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isn't evolution in it self proof of a higher consciousness

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stephaniec:
I would think without a higher consciousness it would seem far more realistic if life exists to just achieve the level of excessive plant growth and dinosaur habitation and let it go at that.Without a higher consciousness there is no need to go further than existing , eating , sleeping and procreating to sustain life as an end in itself.

cindianna_jones:
Bio diversity tends to produce at least some of each species who will survive a plague, a cold season, or a predator. Those who survive will pass on those traits. Certainly, critical thinking is something that would be favored as the idiots are weaned from the population. This is the simplest explanation and requires no divine hand for elucidation.

stephaniec:
well the thing is we don't need to debate the existence of God or existence in and of itself to find food and shelter.

sleepsinallday:
I don't know if this will help, but here's my understanding of the logic of evolutionary theory:

Evolution is not goal-oriented. Every species that existed prior to the arrival of humans came about by accident. Humans themselves came about by accident. I know it isn't a satisfactory answer to say that we just so happened to develop brains capable of processing complex social ideas, but that's really what happened. Around the time of the emergence of our species, a number of hominids existed that were capable of understanding social queues and each had their own primitive style of habitation that either led to their survival or their extinction. These species were more apt to survive if they could organize, form languages to communicate ideas, and construct ideas that aided their survival. Survival is competition: survival of the fittest. If you have a brain capable of helping you adapt to new situations through communication, you were more fit to survive... With this competition between large-brained hominids, those species that were most capable of controlling their capabilities as social actors were those that survived. In other words, the evolution that got us to this point was not goal-oriented, but our development reached a point where we were able to circumvent evolution and cooperate to achieve goal-oriented tasks. All social constructs like "god" or "politics" or even "gender" have all been created out of our need to organize based on ideas.

For example, a social construction of "farmer" as a category of humans makes it easier to recognize the farmer's purpose and intentions. Everyone knows that a farmer is someone who farms and that without farmers, we would all starve. This gives the idea of the farmer value to a society. Without this recognition of "farmer status," our species would never have been able to expand beyond hunters and gatherers. More importantly, recognizing that someone is not a farmer allows us to denote a separate status to them, maybe "philosopher" or "merchant." And perhaps most important is the fact that without developing a higher sense of self through the concept of status, we would be incapable of comprehending a "god." From here, we witness the end of natural evolution and the rise of social evolution. Societies united by a god or a pantheon of gods were more likely to be socially unified and, therefore, more organized. (And, as you might guess, more organized societies have more productive yields and are more capable of conquering or destroying less organized societies). Social evolution is a process that is ongoing; the current explanation for the collapse of the Soviet Union is the notion that in today's world, "Capitalist" societies are more survivable than "Communist" societies. The transition from Communism to Liberal Democracy represents modern social evolution towards more efficient, more adaptable forms of government. So at times, more theological societies have been more survivable than secular ones, but arguably today, societies with religious freedoms are more survivable.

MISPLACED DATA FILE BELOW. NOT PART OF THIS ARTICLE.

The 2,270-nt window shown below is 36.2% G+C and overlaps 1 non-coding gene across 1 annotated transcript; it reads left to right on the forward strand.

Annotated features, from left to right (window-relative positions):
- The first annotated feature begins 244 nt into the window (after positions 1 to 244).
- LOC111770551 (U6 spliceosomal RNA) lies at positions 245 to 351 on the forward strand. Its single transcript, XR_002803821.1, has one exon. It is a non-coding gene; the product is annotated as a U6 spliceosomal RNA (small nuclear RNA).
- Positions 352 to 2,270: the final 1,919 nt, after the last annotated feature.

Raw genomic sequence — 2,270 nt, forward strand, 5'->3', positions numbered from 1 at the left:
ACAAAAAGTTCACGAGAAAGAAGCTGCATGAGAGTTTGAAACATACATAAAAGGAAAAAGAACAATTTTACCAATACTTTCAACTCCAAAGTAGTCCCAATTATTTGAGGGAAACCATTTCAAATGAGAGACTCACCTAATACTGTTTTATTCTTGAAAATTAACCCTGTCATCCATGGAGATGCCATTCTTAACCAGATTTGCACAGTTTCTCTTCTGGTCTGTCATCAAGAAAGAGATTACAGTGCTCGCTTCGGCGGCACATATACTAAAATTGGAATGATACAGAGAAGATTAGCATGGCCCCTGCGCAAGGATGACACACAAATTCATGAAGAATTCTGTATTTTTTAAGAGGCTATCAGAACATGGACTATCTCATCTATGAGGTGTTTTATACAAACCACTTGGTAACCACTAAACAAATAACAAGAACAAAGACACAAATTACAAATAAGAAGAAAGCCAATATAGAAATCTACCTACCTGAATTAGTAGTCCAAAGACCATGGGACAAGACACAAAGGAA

The reason there are no 'intermediate' species between animals that operate on instinct and animals that operate consciously (as we do) is because we eradicated them all. A core functional component of evolutionary theory is the assumption that we, as social actors, would have recognized other intelligent species as threats to our survival (as nearly all species are in competition with us for survival). The first acts of humankind were to wipe out as many threats to our survival as possible. As humans spread across the globe, we caused the extinctions of millions of species all in an attempt  secure ourselves from threats to our survival.

Evolutionary theory is designed to explain the existence of intelligent species, but it offers no explanation of how life began. I would argue that the best place to argue for the existence of a higher consciousness is in life's beginning, not its advancement.

stephaniec:
the thing is that consciousness went from the amoeba to Einstein. Why did this happen , why do we need that level of conscious thought, there is a definite progression from atoms bouncing around and in some sense being aware of where the electron is to an Einstein who's only purpose in a sense is to advance human knowledge towards greater consciousness , why , you can't put a plate of food on the table which was a creation of more advanced consciousness with the knowledge of the fundamental nature of the atom. Whats the point if it not to evolve and progress to towards an even greater consciousness which in turn the ultimate consciousness would be God.

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